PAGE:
PeopleSoft becomes third ERP player to launch a B2B hub

PeopleSoft's announcement of its own business-to-business online trading exchange earlier this month will come as no surprise to...

PeopleSoft's announcement of its own business-to-business online trading exchange earlier this month will come as no surprise to market-watchers. After all, it is the third major enterprise resource planning (ERP) firm to set up its own trading hub online, writes Danny Bradbury

The company, which rolled out PeopleSoft Marketplace on 9 May as a service offering electronic procurement of office supplies, joins SAP and Oracle in the bid to profit from online business between customers and suppliers. Last summer, SAP launched and Oracle rolled out its Oracle Exchange online marketplace.

You do not have to look far to see why some of these companies are making such an effort to set up shop online. Some traditional ERP suppliers have been experiencing problems, thanks to a combination of resistance from the small to medium-sized market and a saturation of the blue-chip customer base.

SAP has been doing relatively well recently, but Baan lost $26m (£17.4m) in the first quarter. PeopleSoft has also been financially wobbly. While showing a 42% increase in European revenues in 1999, PeopleSoft saw worldwide net profits down to $21m from $164.1m the previous year, excluding non-recurring items.

Bruce Bond, group vice-president of Gartner's enterprise and supply chain management group, says that Oracle is ahead of the game in the online marketplace arena, even though SAP has been active in this area for longer. Whoever shouts loudest has the advantage in this immature market, and Oracle has marketed its site more effectively, he claims.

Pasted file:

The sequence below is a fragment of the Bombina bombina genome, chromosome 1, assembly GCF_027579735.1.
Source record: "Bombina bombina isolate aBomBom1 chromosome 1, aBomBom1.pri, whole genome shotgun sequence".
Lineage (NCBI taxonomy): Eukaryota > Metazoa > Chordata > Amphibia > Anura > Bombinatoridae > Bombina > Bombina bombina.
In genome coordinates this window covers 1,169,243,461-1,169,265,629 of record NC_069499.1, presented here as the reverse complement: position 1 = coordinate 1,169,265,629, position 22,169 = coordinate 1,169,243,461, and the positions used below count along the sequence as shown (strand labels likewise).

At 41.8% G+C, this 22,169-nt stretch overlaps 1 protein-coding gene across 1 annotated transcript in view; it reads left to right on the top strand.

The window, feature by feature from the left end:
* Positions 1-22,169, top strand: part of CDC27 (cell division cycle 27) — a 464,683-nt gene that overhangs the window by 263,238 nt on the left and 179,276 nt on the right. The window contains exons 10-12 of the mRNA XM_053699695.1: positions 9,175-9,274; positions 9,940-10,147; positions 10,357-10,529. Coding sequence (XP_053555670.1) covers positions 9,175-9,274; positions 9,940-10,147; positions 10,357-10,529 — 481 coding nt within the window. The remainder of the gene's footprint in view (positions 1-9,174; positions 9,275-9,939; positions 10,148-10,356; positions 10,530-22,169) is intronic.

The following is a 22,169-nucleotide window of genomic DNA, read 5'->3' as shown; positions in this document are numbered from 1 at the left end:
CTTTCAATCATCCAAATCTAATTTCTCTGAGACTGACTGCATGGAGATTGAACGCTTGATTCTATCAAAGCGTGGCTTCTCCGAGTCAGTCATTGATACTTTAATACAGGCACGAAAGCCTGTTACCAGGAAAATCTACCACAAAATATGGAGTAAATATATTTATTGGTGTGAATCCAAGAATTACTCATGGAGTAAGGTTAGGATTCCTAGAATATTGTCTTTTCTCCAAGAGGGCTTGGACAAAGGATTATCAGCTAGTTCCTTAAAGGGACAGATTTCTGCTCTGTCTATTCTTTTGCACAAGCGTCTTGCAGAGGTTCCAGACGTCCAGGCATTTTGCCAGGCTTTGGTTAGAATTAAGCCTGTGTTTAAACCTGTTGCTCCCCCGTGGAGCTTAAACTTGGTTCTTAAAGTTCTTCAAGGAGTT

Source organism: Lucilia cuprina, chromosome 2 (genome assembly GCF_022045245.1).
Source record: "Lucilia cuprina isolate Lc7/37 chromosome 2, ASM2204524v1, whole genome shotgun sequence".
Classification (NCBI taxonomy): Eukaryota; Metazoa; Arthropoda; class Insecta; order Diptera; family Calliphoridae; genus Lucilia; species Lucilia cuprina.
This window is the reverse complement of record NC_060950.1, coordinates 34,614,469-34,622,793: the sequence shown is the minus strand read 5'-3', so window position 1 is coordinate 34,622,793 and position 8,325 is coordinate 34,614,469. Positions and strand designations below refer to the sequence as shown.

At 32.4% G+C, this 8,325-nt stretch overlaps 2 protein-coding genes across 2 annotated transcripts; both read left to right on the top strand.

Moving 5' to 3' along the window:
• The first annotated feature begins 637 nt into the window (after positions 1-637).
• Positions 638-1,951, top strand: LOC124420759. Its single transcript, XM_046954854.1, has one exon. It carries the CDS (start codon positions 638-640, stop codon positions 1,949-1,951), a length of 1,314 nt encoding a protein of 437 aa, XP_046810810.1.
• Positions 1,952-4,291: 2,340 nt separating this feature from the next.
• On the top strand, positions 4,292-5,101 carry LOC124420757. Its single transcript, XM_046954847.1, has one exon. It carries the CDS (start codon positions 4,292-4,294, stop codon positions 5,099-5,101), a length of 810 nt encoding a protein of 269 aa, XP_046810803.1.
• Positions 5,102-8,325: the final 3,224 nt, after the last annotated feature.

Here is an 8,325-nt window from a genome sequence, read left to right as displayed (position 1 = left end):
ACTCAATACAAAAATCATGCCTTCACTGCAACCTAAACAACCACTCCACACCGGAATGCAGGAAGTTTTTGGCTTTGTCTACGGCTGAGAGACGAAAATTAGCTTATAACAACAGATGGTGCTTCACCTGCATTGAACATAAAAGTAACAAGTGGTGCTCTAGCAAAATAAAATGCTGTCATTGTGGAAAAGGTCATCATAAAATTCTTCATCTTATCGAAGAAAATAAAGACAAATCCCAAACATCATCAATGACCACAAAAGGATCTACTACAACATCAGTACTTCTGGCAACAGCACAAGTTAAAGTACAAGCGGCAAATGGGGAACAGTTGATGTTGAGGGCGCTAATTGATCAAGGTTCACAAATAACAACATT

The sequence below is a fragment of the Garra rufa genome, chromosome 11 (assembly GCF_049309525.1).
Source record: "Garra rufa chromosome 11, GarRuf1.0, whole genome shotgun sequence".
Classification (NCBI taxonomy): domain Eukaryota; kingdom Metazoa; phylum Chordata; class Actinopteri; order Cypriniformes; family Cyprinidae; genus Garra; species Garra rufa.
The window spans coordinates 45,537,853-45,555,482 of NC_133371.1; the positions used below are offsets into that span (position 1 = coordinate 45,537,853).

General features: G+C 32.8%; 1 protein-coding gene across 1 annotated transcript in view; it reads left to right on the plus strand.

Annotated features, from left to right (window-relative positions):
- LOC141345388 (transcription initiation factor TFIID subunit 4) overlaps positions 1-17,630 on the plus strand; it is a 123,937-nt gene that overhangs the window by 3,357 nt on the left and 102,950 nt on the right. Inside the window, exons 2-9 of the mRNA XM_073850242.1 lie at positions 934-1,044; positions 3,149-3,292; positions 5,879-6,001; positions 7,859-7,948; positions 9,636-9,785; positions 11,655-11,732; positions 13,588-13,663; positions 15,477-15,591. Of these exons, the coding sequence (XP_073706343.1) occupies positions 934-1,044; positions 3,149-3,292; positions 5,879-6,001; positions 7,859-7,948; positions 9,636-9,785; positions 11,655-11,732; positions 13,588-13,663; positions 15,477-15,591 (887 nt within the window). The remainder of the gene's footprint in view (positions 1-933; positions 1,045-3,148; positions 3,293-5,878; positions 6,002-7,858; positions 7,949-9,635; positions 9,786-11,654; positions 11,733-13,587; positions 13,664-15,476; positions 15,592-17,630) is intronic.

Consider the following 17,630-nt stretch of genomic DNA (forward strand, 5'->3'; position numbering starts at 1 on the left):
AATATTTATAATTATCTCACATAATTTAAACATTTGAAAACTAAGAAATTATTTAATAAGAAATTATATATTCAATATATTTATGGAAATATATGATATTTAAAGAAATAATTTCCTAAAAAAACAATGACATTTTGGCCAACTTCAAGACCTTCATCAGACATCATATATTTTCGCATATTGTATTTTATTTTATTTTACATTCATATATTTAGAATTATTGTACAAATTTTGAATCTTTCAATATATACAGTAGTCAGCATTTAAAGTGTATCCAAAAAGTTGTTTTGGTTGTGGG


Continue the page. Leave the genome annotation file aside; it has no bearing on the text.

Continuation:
Focusing on horizontal goods such as office supplies is an easier task for the ERP suppliers, because vertical markets can lead to complex sales.

As the vertical markets evolve, it will become increasingly necessary for online marketplaces to provide collaborative facilities so that suppliers and customers can work together on customising product design and fulfilment more effectively, admits Phil Wood, e-business marketing manager at Oracle.

Such collaborative facilities are a stated goal for PeopleSoft, which will develop its marketplace into a more mature service in the future. In the meantime, the company has hooked up with Commerce One, the online trading hub software supplier and service provider, to take supplies from its own Global Trading Web, as well as its own trading partners.

The other members of the big five ERP suppliers, often called the JBOPS group - JD Edwards, Baan, Oracle, PeopleSoft and SAP - have yet to announce marketplaces, although both have rushed to offer software solutions that allow customers to build e-procurement networks.

Baan has turned to Microsoft's Commerce Server to provide a suite of e-procurement and e-sales solutions which it rolled out in April. JD Edwards launched its Activeera solutions suite, which includes an e-marketplace product, in February.

The market for latecomers will be limited, says Bond. "There's no motivation for some enterprises that are building their marketplaces to go with lesser-known suppliers." ERP suppliers need to pin down technical challenges behind online marketplaces before the market gets cold.

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